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tv   [untitled]    August 2, 2012 12:00pm-12:30pm PDT

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for what the scope of damages are. what it used to be prior to 160 a is civil code 55.51. prior to 1608, a lawyer could stack a case as follows. they have their client go to a public accommodation, they locate 10 barriers, and they claim damages for each barrier encountered on one occasion. multiplied by two or three different businesses identify the same problem and you have a significant problem. 1608 said it cannot do that. instead, no matter how barriers you encounter is per occasion or per visit. if you were to encounter a barrier, you suffer discrimination because it did not get full and equal access. you find five barriers. it can only claim per visit. -- you can only claim per visit or occasion.
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this is worth pointing out. if your business establishments such as a mall, you have different businesses that make up one shopping center. that is treated differently than going back to one business multiple times. you could in theory, go to one business or two or three businesses in a mall and claim different violations per business visit. that is a little different there. 1608 established certified access specialists treated in the right to spend too much time talking about what that is because we have someone in the audience who can speak more to it. what role does a certified access have in excess litigation? is certified access specialist under 1608 is empowered to inspect a business and identify barriers. that is the main thrust of the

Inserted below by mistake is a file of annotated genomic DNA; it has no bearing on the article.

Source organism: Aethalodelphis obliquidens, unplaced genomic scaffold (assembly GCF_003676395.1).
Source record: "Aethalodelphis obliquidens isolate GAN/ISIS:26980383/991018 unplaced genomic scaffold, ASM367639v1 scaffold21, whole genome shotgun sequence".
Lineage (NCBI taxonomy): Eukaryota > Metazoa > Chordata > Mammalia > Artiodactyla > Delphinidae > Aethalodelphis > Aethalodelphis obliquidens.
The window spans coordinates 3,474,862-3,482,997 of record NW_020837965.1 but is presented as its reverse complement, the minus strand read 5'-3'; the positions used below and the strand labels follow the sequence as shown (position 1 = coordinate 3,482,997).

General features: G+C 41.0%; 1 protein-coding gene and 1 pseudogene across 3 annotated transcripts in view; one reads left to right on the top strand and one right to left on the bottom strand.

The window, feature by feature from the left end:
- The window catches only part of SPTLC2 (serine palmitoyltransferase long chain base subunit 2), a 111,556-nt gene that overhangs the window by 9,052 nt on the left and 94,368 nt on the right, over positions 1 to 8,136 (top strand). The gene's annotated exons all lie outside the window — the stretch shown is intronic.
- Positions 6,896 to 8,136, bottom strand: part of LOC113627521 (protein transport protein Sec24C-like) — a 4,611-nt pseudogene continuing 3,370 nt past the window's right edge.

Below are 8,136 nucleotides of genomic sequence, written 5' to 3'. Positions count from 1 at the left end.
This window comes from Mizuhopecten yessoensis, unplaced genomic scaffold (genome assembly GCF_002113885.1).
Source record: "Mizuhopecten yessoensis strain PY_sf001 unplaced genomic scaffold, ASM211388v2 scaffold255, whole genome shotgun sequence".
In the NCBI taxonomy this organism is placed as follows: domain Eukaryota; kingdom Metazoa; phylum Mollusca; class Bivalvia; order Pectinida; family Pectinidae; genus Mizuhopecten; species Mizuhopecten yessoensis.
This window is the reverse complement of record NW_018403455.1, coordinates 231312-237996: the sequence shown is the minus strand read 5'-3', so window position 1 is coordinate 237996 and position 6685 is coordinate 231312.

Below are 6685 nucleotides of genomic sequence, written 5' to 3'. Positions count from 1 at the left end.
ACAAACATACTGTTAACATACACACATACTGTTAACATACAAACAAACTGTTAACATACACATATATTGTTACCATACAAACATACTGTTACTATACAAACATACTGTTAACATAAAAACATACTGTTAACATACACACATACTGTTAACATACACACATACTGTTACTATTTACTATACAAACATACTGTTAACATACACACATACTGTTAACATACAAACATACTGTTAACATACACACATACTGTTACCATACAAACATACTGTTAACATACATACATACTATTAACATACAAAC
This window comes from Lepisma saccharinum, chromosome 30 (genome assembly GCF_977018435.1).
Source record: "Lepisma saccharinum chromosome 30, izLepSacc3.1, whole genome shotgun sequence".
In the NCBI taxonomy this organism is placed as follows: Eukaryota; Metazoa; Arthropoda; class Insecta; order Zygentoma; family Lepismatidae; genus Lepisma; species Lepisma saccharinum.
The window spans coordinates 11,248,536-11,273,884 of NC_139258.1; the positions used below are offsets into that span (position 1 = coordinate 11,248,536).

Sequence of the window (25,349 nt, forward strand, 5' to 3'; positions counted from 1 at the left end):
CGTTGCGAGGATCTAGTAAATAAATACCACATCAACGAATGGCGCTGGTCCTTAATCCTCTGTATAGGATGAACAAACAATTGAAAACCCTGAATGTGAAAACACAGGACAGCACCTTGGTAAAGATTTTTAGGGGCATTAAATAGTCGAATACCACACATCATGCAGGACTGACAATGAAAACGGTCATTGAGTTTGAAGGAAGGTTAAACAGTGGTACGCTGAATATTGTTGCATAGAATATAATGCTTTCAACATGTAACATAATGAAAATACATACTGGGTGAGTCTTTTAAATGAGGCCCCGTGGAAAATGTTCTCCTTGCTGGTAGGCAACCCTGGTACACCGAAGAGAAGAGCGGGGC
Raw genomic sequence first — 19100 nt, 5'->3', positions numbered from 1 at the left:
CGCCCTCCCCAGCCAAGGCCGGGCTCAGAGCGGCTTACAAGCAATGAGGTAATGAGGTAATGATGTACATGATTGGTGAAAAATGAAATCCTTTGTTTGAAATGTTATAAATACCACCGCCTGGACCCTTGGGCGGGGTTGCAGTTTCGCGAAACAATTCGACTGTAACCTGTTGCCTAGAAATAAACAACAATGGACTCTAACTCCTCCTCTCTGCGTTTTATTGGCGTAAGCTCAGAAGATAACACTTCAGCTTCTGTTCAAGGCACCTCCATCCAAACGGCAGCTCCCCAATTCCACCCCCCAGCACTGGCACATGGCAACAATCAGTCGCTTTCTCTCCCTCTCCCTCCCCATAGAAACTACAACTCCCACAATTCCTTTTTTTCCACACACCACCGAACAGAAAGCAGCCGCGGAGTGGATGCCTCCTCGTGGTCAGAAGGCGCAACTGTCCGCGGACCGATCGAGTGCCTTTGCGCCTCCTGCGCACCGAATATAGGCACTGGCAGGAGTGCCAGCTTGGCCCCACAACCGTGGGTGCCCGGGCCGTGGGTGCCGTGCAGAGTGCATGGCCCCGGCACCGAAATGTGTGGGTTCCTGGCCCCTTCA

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law is to get ahead of the litigation by first voluntarily going in, hiring a qualified professional, survey my place, and tell me what my problems are, and tell me how to fix them. 1608 provides a business owner or landlord who hires a certified access specialists to have that inspection and to have airport and who then starts taking steps to remove those barriers, if they are sued for access violations after that, subsequent to that, they can seek a remedy to contain the litigation. the one that comes to mind is a nady de -- in 98 litigation. if you had-if you are hit with based -- if you're hit with a lawsuit, you can go to court and seek a 90 day automatic stay and the case phrases. it is designed to continue damages and contain attorneys' fees so the parties can discuss